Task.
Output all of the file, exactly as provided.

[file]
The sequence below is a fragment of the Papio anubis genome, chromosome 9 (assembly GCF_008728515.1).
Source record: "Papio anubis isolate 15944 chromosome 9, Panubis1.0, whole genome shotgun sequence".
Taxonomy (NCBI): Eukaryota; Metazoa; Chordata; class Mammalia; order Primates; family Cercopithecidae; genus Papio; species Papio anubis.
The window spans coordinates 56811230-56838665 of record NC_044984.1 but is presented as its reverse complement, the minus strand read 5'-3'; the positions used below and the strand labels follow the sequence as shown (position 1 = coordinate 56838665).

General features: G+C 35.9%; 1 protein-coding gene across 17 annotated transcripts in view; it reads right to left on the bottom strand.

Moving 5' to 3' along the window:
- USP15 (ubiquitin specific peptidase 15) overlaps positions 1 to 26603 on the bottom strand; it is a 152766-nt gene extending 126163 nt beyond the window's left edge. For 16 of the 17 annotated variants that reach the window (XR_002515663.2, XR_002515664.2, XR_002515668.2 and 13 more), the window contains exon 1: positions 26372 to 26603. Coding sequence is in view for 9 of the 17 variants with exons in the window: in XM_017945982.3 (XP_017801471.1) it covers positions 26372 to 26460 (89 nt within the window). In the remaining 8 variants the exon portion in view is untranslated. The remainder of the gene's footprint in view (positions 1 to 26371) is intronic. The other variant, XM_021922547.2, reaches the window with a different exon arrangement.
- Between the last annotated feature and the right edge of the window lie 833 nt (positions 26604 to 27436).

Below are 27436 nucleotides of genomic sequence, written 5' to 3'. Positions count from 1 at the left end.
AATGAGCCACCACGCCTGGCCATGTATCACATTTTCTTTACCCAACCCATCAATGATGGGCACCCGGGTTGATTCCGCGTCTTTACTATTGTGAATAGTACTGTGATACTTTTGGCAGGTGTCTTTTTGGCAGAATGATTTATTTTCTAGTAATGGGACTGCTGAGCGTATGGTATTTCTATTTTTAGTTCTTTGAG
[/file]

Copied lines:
The sequence below is a fragment of the Papio anubis genome, chromosome 9 (assembly GCF_008728515.1).
Source record: "Papio anubis isolate 15944 chromosome 9, Panubis1.0, whole genome shotgun sequence".
Taxonomy (NCBI): Eukaryota; Metazoa; Chordata; class Mammalia; order Primates; family Cercopithecidae; genus Papio; species Papio anubis.
The window spans coordinates 56811230-56838665 of record NC_044984.1 but is presented as its reverse complement, the minus strand read 5'-3'; the positions used below and the strand labels follow the sequence as shown (position 1 = coordinate 56838665).

General features: G+C 35.9%; 1 protein-coding gene across 17 annotated transcripts in view; it reads right to left on the bottom strand.

Moving 5' to 3' along the window:
- USP15 (ubiquitin specific peptidase 15) overlaps positions 1 to 26603 on the bottom strand; it is a 152766-nt gene extending 126163 nt beyond the window's left edge. For 16 of the 17 annotated variants that reach the window (XR_002515663.2, XR_002515664.2, XR_002515668.2 and 13 more), the window contains exon 1: positions 26372 to 26603. Coding sequence is in view for 9 of the 17 variants with exons in the window: in XM_017945982.3 (XP_017801471.1) it covers positions 26372 to 26460 (89 nt within the window). In the remaining 8 variants the exon portion in view is untranslated. The remainder of the gene's footprint in view (positions 1 to 26371) is intronic. The other variant, XM_021922547.2, reaches the window with a different exon arrangement.
- Between the last annotated feature and the right edge of the window lie 833 nt (positions 26604 to 27436).

Below are 27436 nucleotides of genomic sequence, written 5' to 3'. Positions count from 1 at the left end.
AATGAGCCACCACGCCTGGCCATGTATCACATTTTCTTTACCCAACCCATCAATGATGGGCACCCGGGTTGATTCCGCGTCTTTACTATTGTGAATAGTACTGTGATACTTTTGGCAGGTGTCTTTTTGGCAGAATGATTTATTTTCTAGTAATGGGACTGCTGAGCGTATGGTATTTCTATTTTTAGTTCTTTGAG